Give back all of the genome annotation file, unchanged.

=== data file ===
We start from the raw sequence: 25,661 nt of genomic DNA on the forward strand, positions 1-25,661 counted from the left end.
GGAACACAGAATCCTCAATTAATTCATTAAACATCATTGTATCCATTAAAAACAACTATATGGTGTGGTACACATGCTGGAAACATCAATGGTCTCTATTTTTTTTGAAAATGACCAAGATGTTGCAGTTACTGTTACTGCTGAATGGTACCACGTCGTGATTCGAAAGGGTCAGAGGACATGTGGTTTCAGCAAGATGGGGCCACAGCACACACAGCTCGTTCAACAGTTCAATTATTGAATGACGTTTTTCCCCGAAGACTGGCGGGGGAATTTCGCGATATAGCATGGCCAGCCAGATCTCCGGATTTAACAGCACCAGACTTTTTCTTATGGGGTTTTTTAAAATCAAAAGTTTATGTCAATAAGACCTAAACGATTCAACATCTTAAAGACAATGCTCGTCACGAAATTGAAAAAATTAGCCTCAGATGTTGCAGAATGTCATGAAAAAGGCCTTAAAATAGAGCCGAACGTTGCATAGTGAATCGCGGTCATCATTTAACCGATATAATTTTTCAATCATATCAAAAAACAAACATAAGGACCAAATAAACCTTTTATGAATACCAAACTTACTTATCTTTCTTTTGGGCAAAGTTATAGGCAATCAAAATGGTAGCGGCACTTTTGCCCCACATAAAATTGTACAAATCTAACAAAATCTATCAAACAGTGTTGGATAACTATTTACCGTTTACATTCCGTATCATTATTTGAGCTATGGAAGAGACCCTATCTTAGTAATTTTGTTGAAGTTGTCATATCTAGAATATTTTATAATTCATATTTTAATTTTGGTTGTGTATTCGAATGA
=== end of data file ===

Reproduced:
We start from the raw sequence: 25,661 nt of genomic DNA on the forward strand, positions 1-25,661 counted from the left end.
GGAACACAGAATCCTCAATTAATTCATTAAACATCATTGTATCCATTAAAAACAACTATATGGTGTGGTACACATGCTGGAAACATCAATGGTCTCTATTTTTTTTGAAAATGACCAAGATGTTGCAGTTACTGTTACTGCTGAATGGTACCACGTCGTGATTCGAAAGGGTCAGAGGACATGTGGTTTCAGCAAGATGGGGCCACAGCACACACAGCTCGTTCAACAGTTCAATTATTGAATGACGTTTTTCCCCGAAGACTGGCGGGGGAATTTCGCGATATAGCATGGCCAGCCAGATCTCCGGATTTAACAGCACCAGACTTTTTCTTATGGGGTTTTTTAAAATCAAAAGTTTATGTCAATAAGACCTAAACGATTCAACATCTTAAAGACAATGCTCGTCACGAAATTGAAAAAATTAGCCTCAGATGTTGCAGAATGTCATGAAAAAGGCCTTAAAATAGAGCCGAACGTTGCATAGTGAATCGCGGTCATCATTTAACCGATATAATTTTTCAATCATATCAAAAAACAAACATAAGGACCAAATAAACCTTTTATGAATACCAAACTTACTTATCTTTCTTTTGGGCAAAGTTATAGGCAATCAAAATGGTAGCGGCACTTTTGCCCCACATAAAATTGTACAAATCTAACAAAATCTATCAAACAGTGTTGGATAACTATTTACCGTTTACATTCCGTATCATTATTTGAGCTATGGAAGAGACCCTATCTTAGTAATTTTGTTGAAGTTGTCATATCTAGAATATTTTATAATTCATATTTTAATTTTGGTTGTGTATTCGAATGA